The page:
Wednesday, 3 April 2019

The Digital-Native-Nonsense

"There are a number of labels to describe the young people currently studying at school, college and university. They include the digital natives, the net generation, the Google generation or the millenials." The concept of the digital native - "native speakers" of the digital language and computers -  is solely based on the criterion when a person was born. Supporters of this notion, such as Prensky, say that those born in the last two or three decades have always interacted with technology, that they "are used to receiving information really fast", prefer their graphics before their text than the other way round, and function best when networking.

Those born before 1980, on the other hand, are so-called digital immigrants. And it gets better: These digital immigrants somehow manage to learn to use technologies but cannot get rid of the past and remain "unable to fully understand the natives". Digital immigrants are, for instance, characterised by a tendency to read manuals before finding solutions online. Prensky draws parallels between digital natives and native speakers (Helsper & Eynon, 2009), the latter being another myth.
(...) linguists, applied linguists and language teachers all appeal to the native speaker as an important reference point and a benchmark for knowledge of a language. But who exactly is the native speaker? Alan Davies, The Native Speaker: Myth and Reality
The native speaker is "a scientific concept, rather than a flesh and blood creature", a social construct. In the 1980s, the non-native speaker was a deficient native-speaker. This notion was called into question in the late 1990s.
In sum, the attempts that have been made to describe the 'native speaker' in applied linguistics are inadequate, and based on unjustified assumptions drawn from flawed 'common sense' conceptions of speakerhood, or the misapplication of a reductive linguistic concept. Whatever the 'native speaker' might be, we have yet to reach a satisfactory scientific description that can be applied not only to concepts, but also to real people, with all their attendant inconsistencies and imperfections. The question Paikeday and his correspondents struggled to answer still stands, leading us to suspect that the 'native speaker' is not a scientific classification at all. Lowe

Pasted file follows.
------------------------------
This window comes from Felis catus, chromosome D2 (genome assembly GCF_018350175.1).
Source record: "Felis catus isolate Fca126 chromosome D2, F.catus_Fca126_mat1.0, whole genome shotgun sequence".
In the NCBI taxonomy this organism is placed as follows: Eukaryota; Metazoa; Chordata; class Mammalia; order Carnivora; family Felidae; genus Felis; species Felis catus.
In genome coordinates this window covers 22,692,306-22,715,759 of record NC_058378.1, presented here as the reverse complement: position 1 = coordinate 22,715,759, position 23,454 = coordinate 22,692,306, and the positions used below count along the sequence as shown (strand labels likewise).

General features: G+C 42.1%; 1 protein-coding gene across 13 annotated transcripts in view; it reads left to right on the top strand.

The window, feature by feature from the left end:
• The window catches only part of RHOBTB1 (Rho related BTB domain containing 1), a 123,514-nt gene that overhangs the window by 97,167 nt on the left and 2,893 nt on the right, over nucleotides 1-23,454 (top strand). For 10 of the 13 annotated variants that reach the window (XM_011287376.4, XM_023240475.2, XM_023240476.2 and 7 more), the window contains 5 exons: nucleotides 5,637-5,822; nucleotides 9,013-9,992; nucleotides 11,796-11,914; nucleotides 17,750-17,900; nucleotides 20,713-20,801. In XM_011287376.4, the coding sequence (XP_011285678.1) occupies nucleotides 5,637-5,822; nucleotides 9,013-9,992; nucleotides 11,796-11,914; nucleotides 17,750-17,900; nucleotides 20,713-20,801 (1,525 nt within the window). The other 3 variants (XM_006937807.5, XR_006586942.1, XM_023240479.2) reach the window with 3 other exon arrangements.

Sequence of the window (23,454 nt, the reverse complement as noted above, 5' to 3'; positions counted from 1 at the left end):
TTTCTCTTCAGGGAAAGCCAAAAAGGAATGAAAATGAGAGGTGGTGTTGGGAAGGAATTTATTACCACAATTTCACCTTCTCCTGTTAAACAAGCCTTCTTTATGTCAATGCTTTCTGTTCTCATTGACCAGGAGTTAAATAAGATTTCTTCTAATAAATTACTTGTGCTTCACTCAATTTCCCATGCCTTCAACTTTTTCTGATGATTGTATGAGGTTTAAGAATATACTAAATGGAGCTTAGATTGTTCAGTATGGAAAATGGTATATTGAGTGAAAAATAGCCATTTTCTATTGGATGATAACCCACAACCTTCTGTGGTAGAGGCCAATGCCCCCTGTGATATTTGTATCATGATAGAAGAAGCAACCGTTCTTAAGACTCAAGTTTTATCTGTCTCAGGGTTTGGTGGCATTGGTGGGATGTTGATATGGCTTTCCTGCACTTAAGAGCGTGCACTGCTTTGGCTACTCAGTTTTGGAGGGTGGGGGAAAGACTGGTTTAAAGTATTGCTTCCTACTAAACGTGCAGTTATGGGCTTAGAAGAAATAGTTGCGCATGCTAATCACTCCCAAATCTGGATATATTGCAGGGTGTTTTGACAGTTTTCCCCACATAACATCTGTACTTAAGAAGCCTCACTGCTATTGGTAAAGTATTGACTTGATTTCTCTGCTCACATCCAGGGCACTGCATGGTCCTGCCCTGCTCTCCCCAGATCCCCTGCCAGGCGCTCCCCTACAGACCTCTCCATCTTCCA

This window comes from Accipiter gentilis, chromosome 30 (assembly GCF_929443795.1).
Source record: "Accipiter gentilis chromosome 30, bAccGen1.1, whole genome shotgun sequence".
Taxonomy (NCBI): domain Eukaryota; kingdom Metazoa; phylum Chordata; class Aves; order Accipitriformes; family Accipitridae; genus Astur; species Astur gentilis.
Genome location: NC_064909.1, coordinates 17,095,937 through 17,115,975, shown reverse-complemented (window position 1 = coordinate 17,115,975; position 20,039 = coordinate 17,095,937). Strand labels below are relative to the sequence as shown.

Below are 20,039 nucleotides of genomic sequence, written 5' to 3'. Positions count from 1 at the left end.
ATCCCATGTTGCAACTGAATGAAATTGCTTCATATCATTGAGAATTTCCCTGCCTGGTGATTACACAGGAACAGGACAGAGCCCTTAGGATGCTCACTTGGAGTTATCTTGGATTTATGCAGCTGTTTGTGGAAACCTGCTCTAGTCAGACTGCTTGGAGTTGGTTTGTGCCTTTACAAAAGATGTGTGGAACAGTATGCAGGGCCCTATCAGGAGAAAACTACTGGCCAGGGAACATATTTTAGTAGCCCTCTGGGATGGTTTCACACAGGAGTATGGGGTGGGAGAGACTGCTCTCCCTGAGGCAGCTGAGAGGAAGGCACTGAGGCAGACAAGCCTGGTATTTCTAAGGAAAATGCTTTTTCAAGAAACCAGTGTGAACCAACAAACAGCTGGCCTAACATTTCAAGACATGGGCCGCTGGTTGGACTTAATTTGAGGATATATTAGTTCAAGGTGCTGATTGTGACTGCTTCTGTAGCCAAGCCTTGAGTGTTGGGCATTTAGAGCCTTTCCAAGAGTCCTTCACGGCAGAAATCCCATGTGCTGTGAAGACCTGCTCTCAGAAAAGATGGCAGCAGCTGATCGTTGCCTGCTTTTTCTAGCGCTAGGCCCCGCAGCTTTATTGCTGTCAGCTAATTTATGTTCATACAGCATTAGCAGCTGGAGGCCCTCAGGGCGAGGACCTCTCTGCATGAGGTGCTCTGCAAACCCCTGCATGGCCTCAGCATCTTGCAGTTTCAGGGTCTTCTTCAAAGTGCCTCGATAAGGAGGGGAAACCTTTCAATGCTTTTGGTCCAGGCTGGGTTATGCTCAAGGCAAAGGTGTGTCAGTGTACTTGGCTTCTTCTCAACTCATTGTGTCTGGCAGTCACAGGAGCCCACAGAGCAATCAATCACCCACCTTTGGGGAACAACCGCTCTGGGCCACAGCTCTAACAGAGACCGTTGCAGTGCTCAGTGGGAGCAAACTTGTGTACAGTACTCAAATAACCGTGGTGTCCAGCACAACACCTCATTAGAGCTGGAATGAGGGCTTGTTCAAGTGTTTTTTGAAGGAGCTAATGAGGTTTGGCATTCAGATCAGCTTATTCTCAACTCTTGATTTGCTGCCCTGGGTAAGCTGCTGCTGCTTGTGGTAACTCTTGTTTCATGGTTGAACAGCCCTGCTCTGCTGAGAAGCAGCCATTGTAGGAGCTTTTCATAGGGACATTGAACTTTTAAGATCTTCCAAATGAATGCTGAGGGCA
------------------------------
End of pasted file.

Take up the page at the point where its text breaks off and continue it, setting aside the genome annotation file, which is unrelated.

Back to the digital native, a term that is widely used in both public and political debate. It is, by the way, also frequently used in job advertisements as an obvious code for "we only accept young applicants". It is nothing but "a pretext for age discrimination" (via).
There is a growing body of academic research that has questioned the validity of the generational interpretation of the digital native concept. Those in support of this digital native / immigrant distinction tend to assign broad characteristics (e.g. a specific learning style, amount and type of technology use and / or set of learning preferences) to an entire generation (Bennet et al., 2008) and suggest all young people are expert with technology. Yet, while the proportion of young people who use the Internet and other new technologies is higher than the older population (...) there are significant differences in how and why young people use these new technologies and how effectively they use them (...). Indeed, a number of writers have highlighted the complexity and diversity of use of new technologies by young people which tends to be ignored or minimized in many arguments in support of the digital native.
The line between age and generation is blurred, digital native is about the year of birth rather than the amount of exposure, the experience or expertise with technologies versus the ability to post selfies on social media. This approach has serious implications as it also suggests that a "digital disconnect" between "young" and "old" is inevitable (Helper & Eynon, 2009).

Helsper and Eynon (2009) conducted a survey (n = 2.350) in Britain, analysed the data and came to the conclusion that it
is very clear (is) that it is not helpful to define digital natives and immigrants as two distinct, dichotomous generations. While there were differences in how generations engaged with the internet there were similarities across generations as well mainly based on how much experience people have with using technologies. In addition, the findings presented here confirm that individuals’ Internet use lies along a continuum of engagement instead of being a dichotomous divide between users and non-users. (...)
This research adds to existing research by showing that a generational distinction between natives and immigrants, us and them, is not reflected in empirical data. Therefore, the distinction is not helpful and could even be harmful.
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- Helsper, E. & Eynon, R. (2009). Digital natives: where is the evidence? British Educational Research Journal, 1-18.
- images via and via


  1. Replies
    1. Thanks, Kenneth! I've wanted to post this for a while; felt it was necessary ;-)

  2. Thanks for sharing this, very interesting indeed!

    1. Many thanks, Derek! I do hope we will soon get rid of this label; as if we didn't already have enough labels that make little sense.